Whenever I found time, I sparingly read GK das’s post on the subject matter of illicit sex. Below are my thoughts.
In India, at least where I grew up, one can find remnants of Vedic culture prominent even today in small towns and villages. What to speak of 60-70 years before; before the advent of globalization and technology. It was very much old school traditional lifestyle. So in India, when people marry, husband and wife had sex for children and not otherwise. In other words, the common practice, there was no question of contraceptives (any family planning methods), although, currently things are changing due to birth control measures adopted by the government. But generally, the culture was that people married and sex was common for ONLY begetting children.
Sex outside of marriage was considered a social stigma unless one pays a prostitute but not in the traditional sense. Boys and girls were never allowed to mix freely and this was the case for me also when growing up. One can say there were lots of restrictions for boys and girls to mix freely in public as it is practiced in western culture generally. The trend, although, is changing due to influx of cable and internet.
Therefore, when a reference is made by Srila Prabhupada to sex outside of marriage, it is spontaneously considered illicit but when a reference is made to sex inside of marriage, it spontaneously means to beget a child (b'cos the idea of contraceptives were not common). Therefore when Prabhupada refers to illicit sex such as the conversation with the reporter, he defines illicit sex as sex outside of marriage and does not mention about procreation. However, the concept of procreation is implicit when he mentions sex within marriage because culturally speaking; there was no question of contraceptives especially if one grew up in India in the early and mid 1900s. Of course, there are always anomalies…but by and large the generation that belonged to my grandparents never contemplated the use of contraceptives. Sex within marriage and sex for procreation were not two different things but meant the same thing for people from that time period and from India.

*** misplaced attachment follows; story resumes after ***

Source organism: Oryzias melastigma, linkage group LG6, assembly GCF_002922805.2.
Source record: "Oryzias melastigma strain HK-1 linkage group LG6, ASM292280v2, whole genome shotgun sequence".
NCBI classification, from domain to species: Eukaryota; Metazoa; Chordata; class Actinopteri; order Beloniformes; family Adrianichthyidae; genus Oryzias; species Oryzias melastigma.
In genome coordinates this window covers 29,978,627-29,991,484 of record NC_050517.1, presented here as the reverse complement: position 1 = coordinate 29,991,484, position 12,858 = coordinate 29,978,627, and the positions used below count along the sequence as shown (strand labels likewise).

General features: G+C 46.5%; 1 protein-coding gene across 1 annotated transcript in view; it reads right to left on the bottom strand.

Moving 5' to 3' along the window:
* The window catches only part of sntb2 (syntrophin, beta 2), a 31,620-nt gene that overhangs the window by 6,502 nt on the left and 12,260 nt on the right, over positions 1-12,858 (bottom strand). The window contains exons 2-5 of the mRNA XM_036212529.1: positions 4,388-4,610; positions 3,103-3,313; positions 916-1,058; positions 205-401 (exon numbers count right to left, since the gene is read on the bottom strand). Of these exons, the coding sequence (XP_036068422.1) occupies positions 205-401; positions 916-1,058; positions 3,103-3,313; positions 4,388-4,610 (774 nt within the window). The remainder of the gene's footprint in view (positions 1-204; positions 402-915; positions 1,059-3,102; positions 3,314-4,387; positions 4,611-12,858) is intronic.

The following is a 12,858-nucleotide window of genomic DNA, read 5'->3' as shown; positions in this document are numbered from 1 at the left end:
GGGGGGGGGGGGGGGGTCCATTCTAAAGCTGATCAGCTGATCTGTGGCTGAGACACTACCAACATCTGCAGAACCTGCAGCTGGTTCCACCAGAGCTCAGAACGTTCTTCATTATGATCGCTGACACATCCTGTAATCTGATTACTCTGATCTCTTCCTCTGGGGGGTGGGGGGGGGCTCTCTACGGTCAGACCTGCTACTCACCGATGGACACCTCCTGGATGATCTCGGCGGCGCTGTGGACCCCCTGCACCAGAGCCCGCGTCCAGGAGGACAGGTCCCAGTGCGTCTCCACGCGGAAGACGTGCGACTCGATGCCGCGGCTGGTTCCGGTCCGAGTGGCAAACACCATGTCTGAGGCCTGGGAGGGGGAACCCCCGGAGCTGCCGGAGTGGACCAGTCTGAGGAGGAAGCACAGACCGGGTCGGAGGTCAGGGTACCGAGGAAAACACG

So whenever SP says sex within marriage or sex only for procreation actually means the same thing because sex within marriage in those days were meant only for procreation and never considered otherwise. There was never a need to explicitly state “for procreation” for all one needed to know is if one is married or not. That is why the average household size of a normal Indian family in the early and middle 1900s were 4 or 5 at least and people lived in “joint family” system which currently the system is completely gone. The only way one could maintain such big families is if one lived within a joint family system. Due to socio-economic reasons this concept has been completely eroded and hence families want to have sex but not children hence the idea of contraceptives became popular. With this shift in culture, all of a sudden a refinement in the definition of illicit sex is necessary. If it was in a joint family system, uncle, aunt, grandparents all will take care of the child while the biological parent can spend time otherwise.
My mother’s family I think is a family of 6 children and my father is 4. Families with 8 or 10 children were considered very common in India during the British Raj. Why this big size…that is because contraceptives were never used among married couples and hence the idea of illicit was never there within marriage but existed only out of it.
This is exactly why SP never explicitly distinguishes sex inside marriage as different from procreation purposes only…rather he uses them interchangeably simply because sex within marriage and sex for procreation colloquially means the same thing.
And this is what Krishna Himself says in the Gita 10.28
Personally…I don’t think there is any contradiction or confusion on the definition of illicit sex but if I cannot follow that standard then that is a different conversation!